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State grant will boost elementary education at ACGC

GROVE CITY -- A report released this week by the Minnesota Department of Education provided good news and bad news for the Atwater-Cosmos-Grove City School District.

The good news is that the elementary school in Cosmos -- ACGC South -- was among the highest-performing 15 percent of Title I schools in the state. It was one of 128 schools ra-nked in the Reward Sc-hools category.

ACGC North Elementary in Atwater, however, was one of 42 schools that were among the 5 percent most-persistently low-performing Title I schools in the state. That group is called Priority Schools.

The term "Title I" refers to federal funding granted to schools to improve the academics of disadvantaged students, such as children in high-poverty schools or with limited English proficiency.

Superintendent Sherri Broderius said Tuesday she was not surprised that ACGC South was listed as a Reward School but was surprised ACGC North did not fare as well.

She said the district has always met the Adequate Yearly Progress under the federal No Child Left Behind program.

But the state got a waiver from No Child Left Behind and this most recent report under the state's new Multiple Measurement Rating system reflects a new accountability structure for educational measurements that includes school performance in proficiency, growth, progress in closing achievement gaps and graduation rate.

"It's a different measurement now," said Broderius.

The new report is for the 2009-10 and 2010-11 school years but does not reflect educational measurements from this year.

Broderius said the district has worked hard to improve scores and implemented a new reading program called "AIMSweb" in the K-2 grades this year that includes weekly computerized reading advancement tests. There are plans to offer that program to third- and fourth-graders next year.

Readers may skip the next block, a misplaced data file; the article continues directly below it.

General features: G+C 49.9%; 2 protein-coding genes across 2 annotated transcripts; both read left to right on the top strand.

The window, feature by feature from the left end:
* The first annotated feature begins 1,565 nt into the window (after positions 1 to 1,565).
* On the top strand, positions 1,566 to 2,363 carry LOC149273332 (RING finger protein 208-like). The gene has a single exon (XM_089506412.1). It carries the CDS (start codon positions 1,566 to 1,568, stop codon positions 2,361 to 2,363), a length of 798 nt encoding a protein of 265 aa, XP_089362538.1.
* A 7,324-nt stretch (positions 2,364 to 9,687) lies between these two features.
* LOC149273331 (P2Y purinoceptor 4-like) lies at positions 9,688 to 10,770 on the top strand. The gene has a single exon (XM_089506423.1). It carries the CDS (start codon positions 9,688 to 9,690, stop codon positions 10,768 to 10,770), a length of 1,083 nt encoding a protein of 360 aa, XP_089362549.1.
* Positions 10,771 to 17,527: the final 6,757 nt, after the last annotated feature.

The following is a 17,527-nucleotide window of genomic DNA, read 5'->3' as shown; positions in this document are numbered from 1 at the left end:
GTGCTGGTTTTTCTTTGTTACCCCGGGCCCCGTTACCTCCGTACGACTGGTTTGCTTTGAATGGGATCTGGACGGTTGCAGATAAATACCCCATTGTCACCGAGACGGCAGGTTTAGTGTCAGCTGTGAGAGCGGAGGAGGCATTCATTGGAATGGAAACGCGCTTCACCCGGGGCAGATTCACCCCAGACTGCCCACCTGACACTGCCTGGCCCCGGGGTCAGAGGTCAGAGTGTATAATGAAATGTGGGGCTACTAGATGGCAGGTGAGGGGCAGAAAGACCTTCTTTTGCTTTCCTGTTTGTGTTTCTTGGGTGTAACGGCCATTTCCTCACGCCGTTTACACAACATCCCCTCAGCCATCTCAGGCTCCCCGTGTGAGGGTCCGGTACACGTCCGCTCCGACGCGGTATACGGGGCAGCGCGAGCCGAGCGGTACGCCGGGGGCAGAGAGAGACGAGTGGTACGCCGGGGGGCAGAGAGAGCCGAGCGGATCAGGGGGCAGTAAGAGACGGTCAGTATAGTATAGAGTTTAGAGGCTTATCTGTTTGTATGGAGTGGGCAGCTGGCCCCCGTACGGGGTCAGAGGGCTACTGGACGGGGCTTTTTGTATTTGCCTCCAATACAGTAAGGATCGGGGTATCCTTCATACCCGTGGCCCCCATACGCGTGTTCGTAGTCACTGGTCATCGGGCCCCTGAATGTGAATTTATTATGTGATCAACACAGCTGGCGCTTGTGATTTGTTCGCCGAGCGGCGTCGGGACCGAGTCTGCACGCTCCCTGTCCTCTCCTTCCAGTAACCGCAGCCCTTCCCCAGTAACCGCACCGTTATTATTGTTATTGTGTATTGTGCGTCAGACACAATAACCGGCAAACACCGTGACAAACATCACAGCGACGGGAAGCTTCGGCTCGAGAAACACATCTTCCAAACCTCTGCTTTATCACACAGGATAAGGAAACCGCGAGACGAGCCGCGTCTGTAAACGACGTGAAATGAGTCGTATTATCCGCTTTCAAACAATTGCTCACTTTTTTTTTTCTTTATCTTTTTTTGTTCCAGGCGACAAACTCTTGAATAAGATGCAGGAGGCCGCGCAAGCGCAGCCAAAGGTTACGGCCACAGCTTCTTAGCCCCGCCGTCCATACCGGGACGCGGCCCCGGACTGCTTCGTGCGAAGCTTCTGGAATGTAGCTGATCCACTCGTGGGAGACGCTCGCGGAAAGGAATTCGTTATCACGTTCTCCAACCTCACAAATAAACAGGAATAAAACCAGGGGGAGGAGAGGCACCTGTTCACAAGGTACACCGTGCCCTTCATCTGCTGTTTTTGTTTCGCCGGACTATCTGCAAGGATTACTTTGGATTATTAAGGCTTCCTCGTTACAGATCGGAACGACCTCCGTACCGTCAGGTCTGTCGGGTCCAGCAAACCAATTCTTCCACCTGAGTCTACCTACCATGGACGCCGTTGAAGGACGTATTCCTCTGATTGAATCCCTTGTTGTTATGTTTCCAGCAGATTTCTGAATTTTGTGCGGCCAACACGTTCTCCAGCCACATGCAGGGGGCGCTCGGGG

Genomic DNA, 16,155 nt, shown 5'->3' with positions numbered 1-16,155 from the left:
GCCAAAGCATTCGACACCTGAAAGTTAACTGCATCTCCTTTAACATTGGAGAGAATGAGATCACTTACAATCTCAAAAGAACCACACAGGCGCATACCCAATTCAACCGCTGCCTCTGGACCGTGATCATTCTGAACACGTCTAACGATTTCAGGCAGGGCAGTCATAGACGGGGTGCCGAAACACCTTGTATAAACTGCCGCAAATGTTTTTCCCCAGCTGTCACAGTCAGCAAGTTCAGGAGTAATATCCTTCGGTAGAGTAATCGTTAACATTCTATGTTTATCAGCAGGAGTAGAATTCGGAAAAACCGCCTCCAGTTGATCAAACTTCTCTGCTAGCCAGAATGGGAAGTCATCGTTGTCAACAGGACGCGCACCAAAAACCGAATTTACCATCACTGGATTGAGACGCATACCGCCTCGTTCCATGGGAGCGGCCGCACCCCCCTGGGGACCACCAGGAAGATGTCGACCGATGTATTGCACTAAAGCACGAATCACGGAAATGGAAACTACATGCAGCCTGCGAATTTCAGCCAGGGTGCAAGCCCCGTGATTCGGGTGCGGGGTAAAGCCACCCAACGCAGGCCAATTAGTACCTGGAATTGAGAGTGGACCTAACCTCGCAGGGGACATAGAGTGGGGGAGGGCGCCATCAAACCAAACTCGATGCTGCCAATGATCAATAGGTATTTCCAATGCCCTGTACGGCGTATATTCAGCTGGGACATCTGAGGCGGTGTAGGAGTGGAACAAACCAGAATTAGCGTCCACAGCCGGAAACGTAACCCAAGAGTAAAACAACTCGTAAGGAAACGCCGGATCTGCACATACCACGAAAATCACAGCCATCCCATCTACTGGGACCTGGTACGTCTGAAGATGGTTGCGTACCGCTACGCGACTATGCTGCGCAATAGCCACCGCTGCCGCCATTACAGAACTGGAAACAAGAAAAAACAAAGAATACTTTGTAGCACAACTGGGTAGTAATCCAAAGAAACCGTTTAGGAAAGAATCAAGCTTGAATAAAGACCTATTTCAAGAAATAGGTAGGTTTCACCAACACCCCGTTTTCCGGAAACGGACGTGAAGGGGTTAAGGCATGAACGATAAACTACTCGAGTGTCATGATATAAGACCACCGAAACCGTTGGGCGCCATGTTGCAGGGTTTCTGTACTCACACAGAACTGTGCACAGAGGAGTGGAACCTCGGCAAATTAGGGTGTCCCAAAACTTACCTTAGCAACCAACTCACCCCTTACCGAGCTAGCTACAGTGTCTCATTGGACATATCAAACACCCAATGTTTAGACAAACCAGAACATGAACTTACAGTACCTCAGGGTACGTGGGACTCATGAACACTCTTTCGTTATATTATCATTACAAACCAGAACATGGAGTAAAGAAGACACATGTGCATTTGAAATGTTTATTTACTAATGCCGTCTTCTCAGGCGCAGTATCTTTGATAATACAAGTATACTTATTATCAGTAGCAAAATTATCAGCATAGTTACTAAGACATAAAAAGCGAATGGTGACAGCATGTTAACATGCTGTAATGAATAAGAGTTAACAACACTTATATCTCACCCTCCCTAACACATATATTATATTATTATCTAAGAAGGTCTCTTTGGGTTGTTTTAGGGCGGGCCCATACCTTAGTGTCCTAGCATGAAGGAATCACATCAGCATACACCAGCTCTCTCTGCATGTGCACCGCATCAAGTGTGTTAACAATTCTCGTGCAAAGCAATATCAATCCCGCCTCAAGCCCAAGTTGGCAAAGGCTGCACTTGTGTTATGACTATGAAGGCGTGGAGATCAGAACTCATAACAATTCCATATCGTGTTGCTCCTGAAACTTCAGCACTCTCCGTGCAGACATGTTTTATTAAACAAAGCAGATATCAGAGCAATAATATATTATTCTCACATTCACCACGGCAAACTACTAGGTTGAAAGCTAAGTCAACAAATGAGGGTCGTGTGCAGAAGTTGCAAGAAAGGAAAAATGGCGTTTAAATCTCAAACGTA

The new state report comes at a sensitive time for ACGC, which recently decided to close ACGC South school in Cosmos because of low enrollment and financial concerns. Starting this fall all K-4 students will attend class in Atwater.

Broderius said she met with staff from both elementary schools Tuesday morning to discuss the report and to get their input for implementing best educational practices to improve opportunities for all elementary students.

She said the Minnesota Department of Education will be "very supportive" in the district's efforts to make the grade.

Because of the Priority School status at the Atwater school, the district will receive a grant to implement changes, such as reducing class sizes

Although the exact amount of that grant is not known, Broderius said the promised financial assistance has allowed the district to rehire two tenured teachers and seven probationary teachers that were given notice of termination last month.

At its meeting Monday night, the school board voted to rehire the nine teachers. The extra staff will help the district keep classroom sizes small next year.

Broderius said the Education Department will "guide us to get what's most important for the kids," including research-based practices that should help the school meet the new standards.

In other action Monday, the school board approved the preliminary 2012-13 budget of $9.8 million and approved a literacy grant. The board also adopted a new wellness policy that includes removal of soda pop from all vending machines, more healthful options in the a la carte lunch menu and not taking away recess from K-4 grades as a form of discipline.

Carolyn Lange

A reporter for more than 30 years, Carolyn Lange covers regional news with the West Central Tribune.

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